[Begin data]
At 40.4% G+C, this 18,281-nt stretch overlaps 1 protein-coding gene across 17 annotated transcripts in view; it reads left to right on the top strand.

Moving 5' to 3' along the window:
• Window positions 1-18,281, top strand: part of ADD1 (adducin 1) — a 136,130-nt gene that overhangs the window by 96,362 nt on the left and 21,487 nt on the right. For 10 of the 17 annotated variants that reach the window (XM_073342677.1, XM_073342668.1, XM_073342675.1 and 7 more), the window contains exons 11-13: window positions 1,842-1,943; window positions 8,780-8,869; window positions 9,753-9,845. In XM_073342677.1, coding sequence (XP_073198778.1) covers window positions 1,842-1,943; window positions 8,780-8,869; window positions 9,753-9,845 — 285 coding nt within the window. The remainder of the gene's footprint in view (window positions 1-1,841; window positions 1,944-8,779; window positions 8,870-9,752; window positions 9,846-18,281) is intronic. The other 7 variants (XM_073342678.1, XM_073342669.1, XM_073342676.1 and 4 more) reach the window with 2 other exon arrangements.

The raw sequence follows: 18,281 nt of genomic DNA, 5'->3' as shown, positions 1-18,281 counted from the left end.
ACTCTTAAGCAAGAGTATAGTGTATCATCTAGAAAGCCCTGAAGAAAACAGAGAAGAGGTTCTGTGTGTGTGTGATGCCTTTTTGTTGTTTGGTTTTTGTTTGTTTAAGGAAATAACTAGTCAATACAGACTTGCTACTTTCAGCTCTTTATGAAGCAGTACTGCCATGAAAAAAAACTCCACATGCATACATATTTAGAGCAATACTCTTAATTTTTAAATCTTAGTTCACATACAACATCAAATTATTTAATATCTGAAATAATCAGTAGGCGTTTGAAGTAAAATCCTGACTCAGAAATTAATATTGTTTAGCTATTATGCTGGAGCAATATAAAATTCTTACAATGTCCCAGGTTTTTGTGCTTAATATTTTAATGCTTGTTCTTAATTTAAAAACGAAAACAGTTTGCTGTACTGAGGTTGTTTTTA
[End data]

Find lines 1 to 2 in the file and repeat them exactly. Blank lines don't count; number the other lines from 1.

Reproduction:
At 40.4% G+C, this 18,281-nt stretch overlaps 1 protein-coding gene across 17 annotated transcripts in view; it reads left to right on the top strand.

Moving 5' to 3' along the window: